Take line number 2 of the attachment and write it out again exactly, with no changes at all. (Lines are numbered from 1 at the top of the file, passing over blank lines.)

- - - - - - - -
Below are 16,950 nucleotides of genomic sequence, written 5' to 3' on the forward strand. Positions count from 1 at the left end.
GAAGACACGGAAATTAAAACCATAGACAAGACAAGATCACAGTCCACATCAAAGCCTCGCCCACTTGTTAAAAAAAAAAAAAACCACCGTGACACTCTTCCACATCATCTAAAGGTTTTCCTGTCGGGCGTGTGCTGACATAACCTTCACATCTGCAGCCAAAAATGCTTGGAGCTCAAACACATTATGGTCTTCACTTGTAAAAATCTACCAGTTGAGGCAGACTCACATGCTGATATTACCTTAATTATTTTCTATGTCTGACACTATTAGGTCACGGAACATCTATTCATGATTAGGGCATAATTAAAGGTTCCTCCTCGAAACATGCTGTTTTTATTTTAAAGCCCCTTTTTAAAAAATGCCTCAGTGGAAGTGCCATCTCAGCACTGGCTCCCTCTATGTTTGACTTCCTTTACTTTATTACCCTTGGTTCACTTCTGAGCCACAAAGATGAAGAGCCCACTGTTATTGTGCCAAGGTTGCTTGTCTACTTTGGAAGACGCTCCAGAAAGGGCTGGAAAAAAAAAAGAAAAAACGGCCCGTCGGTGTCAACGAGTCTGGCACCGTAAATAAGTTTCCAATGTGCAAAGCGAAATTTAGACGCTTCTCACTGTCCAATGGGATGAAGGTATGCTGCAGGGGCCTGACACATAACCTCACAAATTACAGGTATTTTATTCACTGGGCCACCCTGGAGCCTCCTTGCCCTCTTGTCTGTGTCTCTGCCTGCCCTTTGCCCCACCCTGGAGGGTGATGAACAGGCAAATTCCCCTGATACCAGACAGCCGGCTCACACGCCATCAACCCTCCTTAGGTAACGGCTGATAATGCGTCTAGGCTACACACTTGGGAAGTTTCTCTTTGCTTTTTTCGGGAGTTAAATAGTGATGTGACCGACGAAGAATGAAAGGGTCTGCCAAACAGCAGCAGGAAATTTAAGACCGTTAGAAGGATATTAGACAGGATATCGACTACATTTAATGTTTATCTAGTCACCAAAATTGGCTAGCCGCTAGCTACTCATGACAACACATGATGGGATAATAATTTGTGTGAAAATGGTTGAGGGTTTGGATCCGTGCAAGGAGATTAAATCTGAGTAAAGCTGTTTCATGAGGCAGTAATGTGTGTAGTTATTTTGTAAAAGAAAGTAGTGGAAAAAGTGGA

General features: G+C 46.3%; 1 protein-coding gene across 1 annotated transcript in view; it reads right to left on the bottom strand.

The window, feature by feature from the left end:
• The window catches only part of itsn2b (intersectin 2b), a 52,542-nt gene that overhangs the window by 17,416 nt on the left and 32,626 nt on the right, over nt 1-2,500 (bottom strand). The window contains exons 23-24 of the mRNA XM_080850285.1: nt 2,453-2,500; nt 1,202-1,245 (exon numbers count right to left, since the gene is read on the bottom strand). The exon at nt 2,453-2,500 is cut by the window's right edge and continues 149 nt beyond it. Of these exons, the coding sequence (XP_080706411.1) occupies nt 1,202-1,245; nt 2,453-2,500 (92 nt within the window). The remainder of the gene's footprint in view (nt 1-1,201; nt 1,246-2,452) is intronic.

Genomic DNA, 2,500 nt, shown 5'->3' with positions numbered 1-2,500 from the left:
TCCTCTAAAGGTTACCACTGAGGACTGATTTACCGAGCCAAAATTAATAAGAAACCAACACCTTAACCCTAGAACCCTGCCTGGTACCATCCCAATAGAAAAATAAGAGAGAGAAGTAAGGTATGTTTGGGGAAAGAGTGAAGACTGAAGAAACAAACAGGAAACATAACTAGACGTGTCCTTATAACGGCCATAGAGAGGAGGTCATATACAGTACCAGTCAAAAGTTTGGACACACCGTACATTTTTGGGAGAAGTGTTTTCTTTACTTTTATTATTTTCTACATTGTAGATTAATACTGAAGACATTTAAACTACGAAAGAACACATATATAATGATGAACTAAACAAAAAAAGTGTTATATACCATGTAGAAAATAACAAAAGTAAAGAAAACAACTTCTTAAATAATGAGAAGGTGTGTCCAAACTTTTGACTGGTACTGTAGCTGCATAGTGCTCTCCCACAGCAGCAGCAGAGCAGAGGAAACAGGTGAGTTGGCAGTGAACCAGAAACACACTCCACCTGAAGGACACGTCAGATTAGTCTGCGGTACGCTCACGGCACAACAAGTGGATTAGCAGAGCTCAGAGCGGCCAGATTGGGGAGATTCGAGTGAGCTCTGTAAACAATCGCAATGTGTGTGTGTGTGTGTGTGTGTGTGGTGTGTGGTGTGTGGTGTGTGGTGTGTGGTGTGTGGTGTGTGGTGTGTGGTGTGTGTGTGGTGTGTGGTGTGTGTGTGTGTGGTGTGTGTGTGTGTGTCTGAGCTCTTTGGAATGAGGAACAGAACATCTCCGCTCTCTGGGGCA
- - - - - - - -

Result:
GAAGACACGGAAATTAAAACCATAGACAAGACAAGATCACAGTCCACATCAAAGCCTCGCCCACTTGTTAAAAAAAAAAAAAACCACCGTGACACTCTTCCACATCATCTAAAGGTTTTCCTGTCGGGCGTGTGCTGACATAACCTTCACATCTGCAGCCAAAAATGCTTGGAGCTCAAACACATTATGGTCTTCACTTGTAAAAATCTACCAGTTGAGGCAGACTCACATGCTGATATTACCTTAATTATTTTCTATGTCTGACACTATTAGGTCACGGAACATCTATTCATGATTAGGGCATAATTAAAGGTTCCTCCTCGAAACATGCTGTTTTTATTTTAAAGCCCCTTTTTAAAAAATGCCTCAGTGGAAGTGCCATCTCAGCACTGGCTCCCTCTATGTTTGACTTCCTTTACTTTATTACCCTTGGTTCACTTCTGAGCCACAAAGATGAAGAGCCCACTGTTATTGTGCCAAGGTTGCTTGTCTACTTTGGAAGACGCTCCAGAAAGGGCTGGAAAAAAAAAAGAAAAAACGGCCCGTCGGTGTCAACGAGTCTGGCACCGTAAATAAGTTTCCAATGTGCAAAGCGAAATTTAGACGCTTCTCACTGTCCAATGGGATGAAGGTATGCTGCAGGGGCCTGACACATAACCTCACAAATTACAGGTATTTTATTCACTGGGCCACCCTGGAGCCTCCTTGCCCTCTTGTCTGTGTCTCTGCCTGCCCTTTGCCCCACCCTGGAGGGTGATGAACAGGCAAATTCCCCTGATACCAGACAGCCGGCTCACACGCCATCAACCCTCCTTAGGTAACGGCTGATAATGCGTCTAGGCTACACACTTGGGAAGTTTCTCTTTGCTTTTTTCGGGAGTTAAATAGTGATGTGACCGACGAAGAATGAAAGGGTCTGCCAAACAGCAGCAGGAAATTTAAGACCGTTAGAAGGATATTAGACAGGATATCGACTACATTTAATGTTTATCTAGTCACCAAAATTGGCTAGCCGCTAGCTACTCATGACAACACATGATGGGATAATAATTTGTGTGAAAATGGTTGAGGGTTTGGATCCGTGCAAGGAGATTAAATCTGAGTAAAGCTGTTTCATGAGGCAGTAATGTGTGTAGTTATTTTGTAAAAGAAAGTAGTGGAAAAAGTGGA